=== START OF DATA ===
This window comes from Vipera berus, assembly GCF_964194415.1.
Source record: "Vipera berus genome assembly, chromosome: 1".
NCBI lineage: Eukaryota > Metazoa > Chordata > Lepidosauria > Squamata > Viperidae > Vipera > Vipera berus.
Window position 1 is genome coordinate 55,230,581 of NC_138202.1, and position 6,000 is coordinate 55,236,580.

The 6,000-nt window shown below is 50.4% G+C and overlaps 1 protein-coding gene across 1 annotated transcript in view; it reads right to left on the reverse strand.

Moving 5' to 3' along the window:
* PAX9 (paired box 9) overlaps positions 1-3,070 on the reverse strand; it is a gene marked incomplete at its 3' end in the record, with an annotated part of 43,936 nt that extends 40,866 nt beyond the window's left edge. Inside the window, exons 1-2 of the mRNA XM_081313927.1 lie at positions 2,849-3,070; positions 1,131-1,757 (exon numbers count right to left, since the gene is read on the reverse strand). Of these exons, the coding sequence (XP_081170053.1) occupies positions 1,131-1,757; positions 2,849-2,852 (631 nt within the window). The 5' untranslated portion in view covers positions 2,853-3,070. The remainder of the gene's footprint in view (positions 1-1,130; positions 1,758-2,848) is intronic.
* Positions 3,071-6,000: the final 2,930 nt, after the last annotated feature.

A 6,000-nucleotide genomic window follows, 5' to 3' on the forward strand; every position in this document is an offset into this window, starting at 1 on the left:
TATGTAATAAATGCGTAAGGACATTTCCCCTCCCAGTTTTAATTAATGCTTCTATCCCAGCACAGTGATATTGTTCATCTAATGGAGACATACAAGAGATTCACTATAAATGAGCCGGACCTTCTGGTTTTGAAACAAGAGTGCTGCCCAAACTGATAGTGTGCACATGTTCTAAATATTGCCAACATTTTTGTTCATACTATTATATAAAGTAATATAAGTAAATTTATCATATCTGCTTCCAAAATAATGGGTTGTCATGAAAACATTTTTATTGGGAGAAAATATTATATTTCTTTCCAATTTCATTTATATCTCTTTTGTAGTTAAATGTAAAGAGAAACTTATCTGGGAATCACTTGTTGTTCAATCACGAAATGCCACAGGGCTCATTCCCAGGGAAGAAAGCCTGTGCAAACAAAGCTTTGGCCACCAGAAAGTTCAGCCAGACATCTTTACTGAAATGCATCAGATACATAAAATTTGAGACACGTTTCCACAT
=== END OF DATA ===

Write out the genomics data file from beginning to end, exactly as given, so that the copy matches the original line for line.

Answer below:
This window comes from Vipera berus, assembly GCF_964194415.1.
Source record: "Vipera berus genome assembly, chromosome: 1".
NCBI lineage: Eukaryota > Metazoa > Chordata > Lepidosauria > Squamata > Viperidae > Vipera > Vipera berus.
Window position 1 is genome coordinate 55,230,581 of NC_138202.1, and position 6,000 is coordinate 55,236,580.

The 6,000-nt window shown below is 50.4% G+C and overlaps 1 protein-coding gene across 1 annotated transcript in view; it reads right to left on the reverse strand.

Moving 5' to 3' along the window:
* PAX9 (paired box 9) overlaps positions 1-3,070 on the reverse strand; it is a gene marked incomplete at its 3' end in the record, with an annotated part of 43,936 nt that extends 40,866 nt beyond the window's left edge. Inside the window, exons 1-2 of the mRNA XM_081313927.1 lie at positions 2,849-3,070; positions 1,131-1,757 (exon numbers count right to left, since the gene is read on the reverse strand). Of these exons, the coding sequence (XP_081170053.1) occupies positions 1,131-1,757; positions 2,849-2,852 (631 nt within the window). The 5' untranslated portion in view covers positions 2,853-3,070. The remainder of the gene's footprint in view (positions 1-1,130; positions 1,758-2,848) is intronic.
* Positions 3,071-6,000: the final 2,930 nt, after the last annotated feature.

A 6,000-nucleotide genomic window follows, 5' to 3' on the forward strand; every position in this document is an offset into this window, starting at 1 on the left:
TATGTAATAAATGCGTAAGGACATTTCCCCTCCCAGTTTTAATTAATGCTTCTATCCCAGCACAGTGATATTGTTCATCTAATGGAGACATACAAGAGATTCACTATAAATGAGCCGGACCTTCTGGTTTTGAAACAAGAGTGCTGCCCAAACTGATAGTGTGCACATGTTCTAAATATTGCCAACATTTTTGTTCATACTATTATATAAAGTAATATAAGTAAATTTATCATATCTGCTTCCAAAATAATGGGTTGTCATGAAAACATTTTTATTGGGAGAAAATATTATATTTCTTTCCAATTTCATTTATATCTCTTTTGTAGTTAAATGTAAAGAGAAACTTATCTGGGAATCACTTGTTGTTCAATCACGAAATGCCACAGGGCTCATTCCCAGGGAAGAAAGCCTGTGCAAACAAAGCTTTGGCCACCAGAAAGTTCAGCCAGACATCTTTACTGAAATGCATCAGATACATAAAATTTGAGACACGTTTCCACAT